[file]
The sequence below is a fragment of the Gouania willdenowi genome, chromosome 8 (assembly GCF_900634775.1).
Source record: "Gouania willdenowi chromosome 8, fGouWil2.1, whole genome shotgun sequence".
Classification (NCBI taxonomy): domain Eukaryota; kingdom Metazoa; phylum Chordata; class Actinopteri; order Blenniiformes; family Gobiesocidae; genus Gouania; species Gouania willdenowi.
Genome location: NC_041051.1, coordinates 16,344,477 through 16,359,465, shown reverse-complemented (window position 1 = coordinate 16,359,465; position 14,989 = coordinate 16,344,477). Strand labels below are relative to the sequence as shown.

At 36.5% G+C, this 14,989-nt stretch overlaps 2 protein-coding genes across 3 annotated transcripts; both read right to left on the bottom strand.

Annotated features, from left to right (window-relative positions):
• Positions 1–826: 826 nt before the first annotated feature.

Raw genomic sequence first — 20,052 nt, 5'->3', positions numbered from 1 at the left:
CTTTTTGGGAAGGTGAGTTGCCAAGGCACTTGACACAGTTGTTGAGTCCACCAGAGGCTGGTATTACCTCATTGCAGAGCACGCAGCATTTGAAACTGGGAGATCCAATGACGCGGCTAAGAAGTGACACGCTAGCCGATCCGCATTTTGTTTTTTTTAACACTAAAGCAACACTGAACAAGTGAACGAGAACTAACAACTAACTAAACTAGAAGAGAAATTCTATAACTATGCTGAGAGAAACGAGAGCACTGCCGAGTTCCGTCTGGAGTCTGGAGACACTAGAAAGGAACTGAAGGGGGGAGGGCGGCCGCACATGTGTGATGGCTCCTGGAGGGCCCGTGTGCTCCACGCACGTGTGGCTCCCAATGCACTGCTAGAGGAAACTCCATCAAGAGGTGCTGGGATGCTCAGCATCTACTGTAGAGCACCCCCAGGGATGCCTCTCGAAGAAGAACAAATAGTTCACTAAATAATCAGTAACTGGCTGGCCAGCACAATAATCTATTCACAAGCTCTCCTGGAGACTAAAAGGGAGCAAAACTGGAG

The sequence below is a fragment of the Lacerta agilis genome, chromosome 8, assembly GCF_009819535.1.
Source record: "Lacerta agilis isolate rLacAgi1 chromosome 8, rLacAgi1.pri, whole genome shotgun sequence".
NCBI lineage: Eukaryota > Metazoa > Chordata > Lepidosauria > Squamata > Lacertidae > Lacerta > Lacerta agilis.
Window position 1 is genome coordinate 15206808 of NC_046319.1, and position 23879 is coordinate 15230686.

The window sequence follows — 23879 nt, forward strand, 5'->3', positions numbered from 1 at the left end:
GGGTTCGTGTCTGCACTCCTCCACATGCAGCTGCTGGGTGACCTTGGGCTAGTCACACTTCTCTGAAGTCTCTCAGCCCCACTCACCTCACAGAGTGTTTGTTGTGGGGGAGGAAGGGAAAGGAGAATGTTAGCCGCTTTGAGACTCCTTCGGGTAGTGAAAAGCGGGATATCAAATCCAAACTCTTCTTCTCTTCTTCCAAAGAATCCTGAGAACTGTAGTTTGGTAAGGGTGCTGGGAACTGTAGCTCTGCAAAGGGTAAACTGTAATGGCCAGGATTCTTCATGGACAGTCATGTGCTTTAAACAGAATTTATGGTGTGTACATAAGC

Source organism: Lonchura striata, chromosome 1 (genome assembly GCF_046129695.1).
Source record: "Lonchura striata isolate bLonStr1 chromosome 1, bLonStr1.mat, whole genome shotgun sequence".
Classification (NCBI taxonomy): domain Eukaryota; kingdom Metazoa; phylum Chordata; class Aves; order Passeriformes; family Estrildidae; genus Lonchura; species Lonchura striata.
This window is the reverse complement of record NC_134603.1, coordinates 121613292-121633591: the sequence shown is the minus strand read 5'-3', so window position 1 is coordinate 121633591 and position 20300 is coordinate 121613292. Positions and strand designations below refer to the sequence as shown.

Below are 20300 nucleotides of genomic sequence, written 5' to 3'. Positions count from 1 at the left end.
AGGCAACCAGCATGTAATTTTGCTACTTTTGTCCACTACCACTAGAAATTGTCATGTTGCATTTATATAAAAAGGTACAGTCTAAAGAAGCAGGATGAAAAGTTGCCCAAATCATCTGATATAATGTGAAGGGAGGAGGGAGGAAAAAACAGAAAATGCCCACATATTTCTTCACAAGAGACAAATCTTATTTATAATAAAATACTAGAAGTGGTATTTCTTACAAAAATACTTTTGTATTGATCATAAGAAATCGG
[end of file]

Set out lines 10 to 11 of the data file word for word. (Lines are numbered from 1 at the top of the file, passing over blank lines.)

The sequence below is a fragment of the Lacerta agilis genome, chromosome 8, assembly GCF_009819535.1.
Source record: "Lacerta agilis isolate rLacAgi1 chromosome 8, rLacAgi1.pri, whole genome shotgun sequence".